Foreign Minister Dr AK Abdul Momen today (Sunday) said Dhaka is happy with the result of United Nations (UN) resolution on Rohingyas and Bangladesh sees it as its diplomatic success.
“We’re happy with the results,” he told newsmen at his office terming it as a success for Bangladesh as 132 countries voted in favour of the resolution.
China, Russia, Belarus, Cambodia, Laos, the Philippines, Vietnam and Zimbabwe stood beside Myanmar while India and Japan refrained from voting the draft resolution on the situation of human rights of Rohingya Muslims and other minorities in Myanmar which was adopted by the UN General Assembly.
The foreign minister said Dhaka has no displeasure against the countries which abstained from voting in the UN resolution as well as voted against it saying it is a “strategic” decision.
“Those countries could play a better role which voted against the resolution. We don’t have any displeasure against them,” he said.
The resolution was placed before the 75th General Assembly of the United Nations on Thursday.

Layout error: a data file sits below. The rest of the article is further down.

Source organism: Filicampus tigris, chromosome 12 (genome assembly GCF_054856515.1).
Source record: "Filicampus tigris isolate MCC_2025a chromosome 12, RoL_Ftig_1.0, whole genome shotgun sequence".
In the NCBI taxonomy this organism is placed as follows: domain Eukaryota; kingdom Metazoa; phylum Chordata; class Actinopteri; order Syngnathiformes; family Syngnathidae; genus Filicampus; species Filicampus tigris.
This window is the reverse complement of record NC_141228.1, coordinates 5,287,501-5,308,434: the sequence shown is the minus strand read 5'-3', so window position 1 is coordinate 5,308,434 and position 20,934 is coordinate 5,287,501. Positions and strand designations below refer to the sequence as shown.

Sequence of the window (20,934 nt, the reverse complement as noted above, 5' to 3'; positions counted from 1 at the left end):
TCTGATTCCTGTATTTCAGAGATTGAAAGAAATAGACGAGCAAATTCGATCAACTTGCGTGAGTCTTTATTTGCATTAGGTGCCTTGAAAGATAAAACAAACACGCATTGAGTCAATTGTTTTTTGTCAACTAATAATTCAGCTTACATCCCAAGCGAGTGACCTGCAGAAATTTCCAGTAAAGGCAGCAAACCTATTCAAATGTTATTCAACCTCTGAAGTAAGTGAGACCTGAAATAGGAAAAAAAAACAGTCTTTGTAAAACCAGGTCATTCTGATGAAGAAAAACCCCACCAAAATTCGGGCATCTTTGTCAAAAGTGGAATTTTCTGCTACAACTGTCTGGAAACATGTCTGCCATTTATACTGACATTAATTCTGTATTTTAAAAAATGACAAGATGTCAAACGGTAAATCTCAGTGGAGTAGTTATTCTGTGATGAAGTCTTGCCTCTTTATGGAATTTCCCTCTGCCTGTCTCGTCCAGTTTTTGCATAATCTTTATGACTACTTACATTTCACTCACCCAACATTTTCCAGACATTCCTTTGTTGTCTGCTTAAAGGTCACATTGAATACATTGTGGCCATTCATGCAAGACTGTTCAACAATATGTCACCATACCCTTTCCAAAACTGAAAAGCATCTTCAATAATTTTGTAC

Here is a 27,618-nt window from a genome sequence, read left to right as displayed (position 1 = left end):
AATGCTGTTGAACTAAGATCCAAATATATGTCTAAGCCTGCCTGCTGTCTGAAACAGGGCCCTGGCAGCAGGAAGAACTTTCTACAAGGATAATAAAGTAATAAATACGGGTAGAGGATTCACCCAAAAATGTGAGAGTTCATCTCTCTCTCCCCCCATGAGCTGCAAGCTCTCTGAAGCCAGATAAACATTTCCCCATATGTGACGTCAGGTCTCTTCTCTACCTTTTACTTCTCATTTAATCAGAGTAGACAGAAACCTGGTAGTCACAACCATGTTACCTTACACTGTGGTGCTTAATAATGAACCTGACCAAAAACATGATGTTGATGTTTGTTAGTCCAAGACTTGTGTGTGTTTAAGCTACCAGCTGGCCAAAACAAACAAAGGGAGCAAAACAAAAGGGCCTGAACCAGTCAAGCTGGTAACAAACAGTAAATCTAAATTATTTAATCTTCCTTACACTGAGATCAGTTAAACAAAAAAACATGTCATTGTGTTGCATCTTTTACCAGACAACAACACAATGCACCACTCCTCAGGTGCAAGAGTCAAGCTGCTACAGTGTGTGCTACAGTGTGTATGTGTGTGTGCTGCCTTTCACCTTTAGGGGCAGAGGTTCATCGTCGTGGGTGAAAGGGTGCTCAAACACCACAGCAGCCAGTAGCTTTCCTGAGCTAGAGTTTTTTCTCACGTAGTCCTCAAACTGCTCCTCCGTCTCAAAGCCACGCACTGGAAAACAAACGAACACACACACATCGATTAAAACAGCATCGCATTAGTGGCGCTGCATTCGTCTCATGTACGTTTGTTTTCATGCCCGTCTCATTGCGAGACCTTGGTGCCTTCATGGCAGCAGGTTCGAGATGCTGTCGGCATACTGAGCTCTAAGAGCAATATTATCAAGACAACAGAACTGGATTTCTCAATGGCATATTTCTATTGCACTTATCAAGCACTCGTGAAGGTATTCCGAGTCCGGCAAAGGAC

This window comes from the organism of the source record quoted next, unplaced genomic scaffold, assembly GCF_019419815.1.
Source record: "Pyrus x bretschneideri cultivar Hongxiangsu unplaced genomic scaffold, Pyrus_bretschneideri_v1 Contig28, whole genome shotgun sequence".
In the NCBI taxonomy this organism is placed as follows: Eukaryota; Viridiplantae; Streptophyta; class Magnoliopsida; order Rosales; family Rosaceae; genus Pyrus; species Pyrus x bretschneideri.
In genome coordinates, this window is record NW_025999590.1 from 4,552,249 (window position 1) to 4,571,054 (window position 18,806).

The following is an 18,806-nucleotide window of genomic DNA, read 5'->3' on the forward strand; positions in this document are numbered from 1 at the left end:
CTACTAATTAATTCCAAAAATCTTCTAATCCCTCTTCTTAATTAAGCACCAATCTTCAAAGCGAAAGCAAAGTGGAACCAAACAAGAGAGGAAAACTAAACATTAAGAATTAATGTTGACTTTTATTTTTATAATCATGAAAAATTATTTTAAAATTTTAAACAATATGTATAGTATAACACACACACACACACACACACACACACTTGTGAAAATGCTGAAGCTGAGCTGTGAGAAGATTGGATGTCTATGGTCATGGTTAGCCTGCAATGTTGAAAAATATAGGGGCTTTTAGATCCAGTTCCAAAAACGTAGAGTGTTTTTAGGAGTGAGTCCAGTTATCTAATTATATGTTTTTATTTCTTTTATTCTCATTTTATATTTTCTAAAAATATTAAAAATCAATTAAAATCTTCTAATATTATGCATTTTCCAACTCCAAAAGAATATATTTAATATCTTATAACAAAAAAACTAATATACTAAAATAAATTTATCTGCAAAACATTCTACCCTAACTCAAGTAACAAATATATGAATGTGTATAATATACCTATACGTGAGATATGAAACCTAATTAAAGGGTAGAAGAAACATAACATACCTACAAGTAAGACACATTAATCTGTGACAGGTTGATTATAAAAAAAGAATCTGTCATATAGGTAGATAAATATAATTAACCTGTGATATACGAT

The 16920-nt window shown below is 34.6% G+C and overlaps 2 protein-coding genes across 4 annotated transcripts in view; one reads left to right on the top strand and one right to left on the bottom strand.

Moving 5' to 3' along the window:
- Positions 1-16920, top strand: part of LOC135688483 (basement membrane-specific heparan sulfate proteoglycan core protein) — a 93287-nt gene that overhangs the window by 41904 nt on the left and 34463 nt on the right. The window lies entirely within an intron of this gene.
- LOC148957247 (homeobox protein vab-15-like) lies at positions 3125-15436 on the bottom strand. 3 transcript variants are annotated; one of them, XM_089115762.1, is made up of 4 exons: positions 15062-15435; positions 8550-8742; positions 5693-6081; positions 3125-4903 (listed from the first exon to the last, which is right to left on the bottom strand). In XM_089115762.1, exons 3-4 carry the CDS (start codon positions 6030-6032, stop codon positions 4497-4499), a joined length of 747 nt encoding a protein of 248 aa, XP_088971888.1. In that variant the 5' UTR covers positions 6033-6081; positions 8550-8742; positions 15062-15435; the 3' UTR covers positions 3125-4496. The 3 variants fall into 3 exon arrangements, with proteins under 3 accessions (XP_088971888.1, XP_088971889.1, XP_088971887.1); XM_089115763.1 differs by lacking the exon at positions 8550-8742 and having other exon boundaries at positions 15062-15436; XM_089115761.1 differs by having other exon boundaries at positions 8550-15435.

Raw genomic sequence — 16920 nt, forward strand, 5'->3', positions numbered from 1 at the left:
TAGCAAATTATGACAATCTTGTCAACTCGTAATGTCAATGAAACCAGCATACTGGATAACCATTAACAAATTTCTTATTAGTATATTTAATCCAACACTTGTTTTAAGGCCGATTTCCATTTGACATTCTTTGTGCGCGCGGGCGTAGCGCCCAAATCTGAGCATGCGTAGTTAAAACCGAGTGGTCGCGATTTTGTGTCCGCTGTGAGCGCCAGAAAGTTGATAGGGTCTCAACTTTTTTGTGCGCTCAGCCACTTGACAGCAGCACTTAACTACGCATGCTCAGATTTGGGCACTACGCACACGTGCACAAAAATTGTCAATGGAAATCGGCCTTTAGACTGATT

A total of 26 countries, including India, Japan, Sri Lanka and Singapore abstained from voting on the resolution on the situation of human rights of Rohingya Muslims and other minorities in Myanmar.
Momen said the countries, those wanted to remain neutral in the UN to use their leverage on Myanmar in finding the solution, talked to Bangladesh before taking their decision. “We are happy about that,” he said.
The foreign minister said Rohingya issue remains a big challenge and expressed his expectation over resumption of the repatriation process in this year.
“I’ve conveyed to my counterpart in Myanmar that we want the (repatriation) process to start,” he said.
Saying that a conducive environment for voluntary repatriation has to be in place as promised, Momen said Bangladesh expects that Myanmar will keep its word in the New Year.
Bangladesh is hosting over 1.1 million forcefully displaced Rohingyas in Cox’s Bazar district and most of them arrived there since August 25, 2017 after a military crackdown by Myanmar, which the UN called a “textbook example of ethnic cleansing” and “genocide” by other rights groups.
Bangladesh and Myanmar signed the repatriation deal on November 23, 2017.On January 16, 2018, Bangladesh and Myanmar signed a document on “Physical Arrangement”, which was supposed to facilitate the return of Rohingyas to their homeland.
Myanmar did not take back a single Rohingya from Bangladesh over the last three years while the attempts of repatriation failed twice.